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by the Duchess of Tremouille. She came up to me and held out her hand to shake bands. I made a low bow, and then folded my arms across my breast.
“May I not claim the privilege of old acquaintance, lord Arthur Plantagenet?” she said with one of her best smiles. I bowed again, and was silent. She was not to be repelled by silence.
“. I am afraid there was some mistakesome misunderstanding. Your lordship left castle Tremouille in such a hurry--and I have not had the pleasure of seeing your lordship since to enter into an explanation—which I have no doubt, I can render perfectly satisfactory to your lordship.”
ubt of it, Madam. But to save e trouble, I may inform your
whatever is re
ke to explain.” ind your lordship
member I happened—it was really and boná fide by accident, for I never was an heiresshunter, and now I had less occasion than ever to be so-to sit down near her. We entered into conversation-I asked if she had been dancing_“ No-she was in a dilemma who she should dance with-she had had so many offers and disliked thein all."
“ Would she dance with me?" I don't know what perversity of mind induced me to ask the question, for I did not care one straw about being or not being in the good graces of the heiress—and to excite the petty jealousy of the young men and women around us was an object that my humble ambition never soared to. 6. Would she dance with me?”_
“ Yes-she should be extremely happy."
We stood up and danced. When the dance was over, as I was leading her to her seat, she said, “Will you dance another?”–Of course
by the Duchess of Tremouille. She came up to me and held out her hand to shake hands. I made a low bow, and then folded my arms across my breast.
May I not claim the privilege of old acquaintance, lord Arthur Plantagenet?” she said with one of her best smiles. I bowed again, and was silent. She was not to be repelled by silence.
“I am afraid there was some mistake some misunderstanding. Your lordship left castle Tremouille in such a hurry-and I have not had the pleasure of seeing your lordship since to enter into an explanation—which I have no doubt, I can render perfectly satisfactory to your lordship.”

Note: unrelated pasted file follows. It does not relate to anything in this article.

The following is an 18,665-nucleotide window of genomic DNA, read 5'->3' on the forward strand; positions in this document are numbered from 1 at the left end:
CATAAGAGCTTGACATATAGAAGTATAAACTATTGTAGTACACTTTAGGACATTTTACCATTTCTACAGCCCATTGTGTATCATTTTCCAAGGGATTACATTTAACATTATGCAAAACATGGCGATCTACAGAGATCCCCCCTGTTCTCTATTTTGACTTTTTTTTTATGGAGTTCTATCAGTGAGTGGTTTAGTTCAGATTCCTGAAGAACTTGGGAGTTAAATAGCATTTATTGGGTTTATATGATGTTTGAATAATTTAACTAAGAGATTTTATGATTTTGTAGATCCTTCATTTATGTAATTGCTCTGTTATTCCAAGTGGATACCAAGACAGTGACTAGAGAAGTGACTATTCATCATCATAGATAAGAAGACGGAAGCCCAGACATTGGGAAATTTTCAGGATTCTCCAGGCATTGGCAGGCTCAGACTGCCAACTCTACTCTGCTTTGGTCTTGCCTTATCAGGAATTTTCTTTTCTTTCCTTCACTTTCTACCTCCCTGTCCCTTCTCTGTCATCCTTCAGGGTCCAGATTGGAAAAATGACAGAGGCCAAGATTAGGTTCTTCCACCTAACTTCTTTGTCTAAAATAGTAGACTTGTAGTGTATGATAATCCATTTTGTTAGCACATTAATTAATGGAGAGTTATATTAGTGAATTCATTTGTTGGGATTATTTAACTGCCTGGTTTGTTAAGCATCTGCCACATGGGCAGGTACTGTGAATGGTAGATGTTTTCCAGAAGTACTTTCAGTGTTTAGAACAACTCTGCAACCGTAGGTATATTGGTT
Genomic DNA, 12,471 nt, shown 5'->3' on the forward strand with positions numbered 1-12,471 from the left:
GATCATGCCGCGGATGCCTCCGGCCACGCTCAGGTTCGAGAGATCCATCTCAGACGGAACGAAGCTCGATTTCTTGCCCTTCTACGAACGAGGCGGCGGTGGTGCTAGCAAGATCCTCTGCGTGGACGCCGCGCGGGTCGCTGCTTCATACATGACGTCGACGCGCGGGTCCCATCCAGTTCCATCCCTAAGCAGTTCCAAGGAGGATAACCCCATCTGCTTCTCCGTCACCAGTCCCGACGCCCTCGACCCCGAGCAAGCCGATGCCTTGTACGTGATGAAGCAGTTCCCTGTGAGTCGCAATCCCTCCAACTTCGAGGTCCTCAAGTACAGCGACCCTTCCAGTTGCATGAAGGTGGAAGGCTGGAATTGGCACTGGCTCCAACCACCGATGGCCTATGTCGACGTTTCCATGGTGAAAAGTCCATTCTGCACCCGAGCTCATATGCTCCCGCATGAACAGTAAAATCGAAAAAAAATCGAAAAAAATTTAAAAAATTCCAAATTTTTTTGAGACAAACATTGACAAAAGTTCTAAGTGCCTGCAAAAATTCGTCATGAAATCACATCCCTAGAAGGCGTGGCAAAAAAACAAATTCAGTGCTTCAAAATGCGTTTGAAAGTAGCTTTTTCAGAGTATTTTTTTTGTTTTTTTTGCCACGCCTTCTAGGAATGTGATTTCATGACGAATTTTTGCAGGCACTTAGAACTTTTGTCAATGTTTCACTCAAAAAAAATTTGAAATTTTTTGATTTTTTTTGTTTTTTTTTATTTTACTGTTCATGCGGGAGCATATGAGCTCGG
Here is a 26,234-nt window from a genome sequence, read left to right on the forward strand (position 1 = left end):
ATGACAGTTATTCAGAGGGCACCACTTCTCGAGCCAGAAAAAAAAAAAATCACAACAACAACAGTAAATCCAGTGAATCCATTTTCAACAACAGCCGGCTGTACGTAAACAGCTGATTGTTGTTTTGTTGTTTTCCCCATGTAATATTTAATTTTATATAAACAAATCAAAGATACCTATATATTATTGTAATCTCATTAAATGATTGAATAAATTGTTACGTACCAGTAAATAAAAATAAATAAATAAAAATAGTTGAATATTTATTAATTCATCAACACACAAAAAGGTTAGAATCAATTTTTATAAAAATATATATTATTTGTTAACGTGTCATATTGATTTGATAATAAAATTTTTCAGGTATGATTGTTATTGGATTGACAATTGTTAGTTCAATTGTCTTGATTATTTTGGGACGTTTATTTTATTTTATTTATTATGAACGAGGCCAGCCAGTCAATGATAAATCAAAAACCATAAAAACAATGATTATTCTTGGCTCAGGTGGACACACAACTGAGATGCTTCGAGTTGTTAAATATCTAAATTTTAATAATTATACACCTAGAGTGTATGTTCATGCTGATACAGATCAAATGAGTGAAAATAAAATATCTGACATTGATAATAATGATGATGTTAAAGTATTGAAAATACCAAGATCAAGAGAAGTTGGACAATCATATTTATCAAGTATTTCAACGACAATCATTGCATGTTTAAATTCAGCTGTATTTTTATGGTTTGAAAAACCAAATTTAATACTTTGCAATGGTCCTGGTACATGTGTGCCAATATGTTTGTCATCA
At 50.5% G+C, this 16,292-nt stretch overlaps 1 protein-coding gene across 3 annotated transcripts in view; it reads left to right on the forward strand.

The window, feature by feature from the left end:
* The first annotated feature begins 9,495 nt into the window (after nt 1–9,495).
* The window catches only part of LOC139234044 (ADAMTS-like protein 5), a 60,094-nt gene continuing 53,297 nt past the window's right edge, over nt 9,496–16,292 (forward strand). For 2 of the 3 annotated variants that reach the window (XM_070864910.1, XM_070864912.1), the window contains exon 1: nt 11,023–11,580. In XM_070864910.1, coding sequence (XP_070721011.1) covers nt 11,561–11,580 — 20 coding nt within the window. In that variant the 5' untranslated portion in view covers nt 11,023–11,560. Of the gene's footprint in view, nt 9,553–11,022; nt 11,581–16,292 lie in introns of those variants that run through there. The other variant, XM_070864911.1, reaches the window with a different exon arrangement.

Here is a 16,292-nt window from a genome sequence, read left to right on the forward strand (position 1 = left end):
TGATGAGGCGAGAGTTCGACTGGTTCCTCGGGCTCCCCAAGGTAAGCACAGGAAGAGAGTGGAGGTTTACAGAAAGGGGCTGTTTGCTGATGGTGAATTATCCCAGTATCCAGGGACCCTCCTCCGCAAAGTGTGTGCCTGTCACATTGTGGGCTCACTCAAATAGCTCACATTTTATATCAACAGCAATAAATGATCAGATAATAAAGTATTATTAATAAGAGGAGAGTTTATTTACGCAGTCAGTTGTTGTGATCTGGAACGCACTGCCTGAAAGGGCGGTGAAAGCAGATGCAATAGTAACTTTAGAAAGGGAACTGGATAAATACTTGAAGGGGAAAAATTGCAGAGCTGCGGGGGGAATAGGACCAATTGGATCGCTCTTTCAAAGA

“ 0, no doubt of it, Madam. But to save your Grace the trouble, I may inform your Grace that no explanation whatever is required, since there is no mistake to explain.”
“Oh! I am delighted to find your lordship is disposed to take that common-sense view of the question. Though, to be sure, your lordship's resolution to go into the army was very sudden, and a little strange, certainly, and then to lead forlorn hopes—dear me, Lord Arthur, a man of your quality !-when there were so many common fellows in the army would have been glad of the price of duty; for I am told, that one evil attending this war has been the rise of a great many low, vulgar men in the army-now, my Lord, if I were commander-in-chief, I would let none of those low-born men-by which I mean, those who are not related by blood to the peerage, -rise higher than the rank of captain, or even lieutenant, as was the
in the French army, before that vile revolution : but there's no accounting for tastes, as I have always said, when my girls have mentioned the circunstance; and, indeed, when they heard of it, they were terribly alarmed about your lordship, for I assure your lordship you were always a vast favourite with them. Georgiana, my dear, were you not alarmedterribly alarmed—to hear of his lordship's exposing himself to such frightful dangers? Let me re-introduce Georgiana to your lordship. Georgiana, my dear, come forward—the sweet girl is so timid, my Lord.” I made a low bow to the Duchess and her daughter, the sweet girl who was ‘so timid,' and hastened off, saying, that I saw the Prince wished to say something to me.
Disgusting hag! cold, heartless, cruel, selfish, remorseless beldame!* The congenial fiends of thy kindred hell are already waiting to clutch thee. Wretch! wouldst drive me
Note by the Editor-I cannot help thinking bis lordship somewbat too severe upon my Lady Duchess of Tremouille. In the present state of morality in England, is there one mother in a hundred who would have acted differently? However, that does not justify such morality : it only shows what Bort of a standard it is by which the present race of English mothers measure their morality.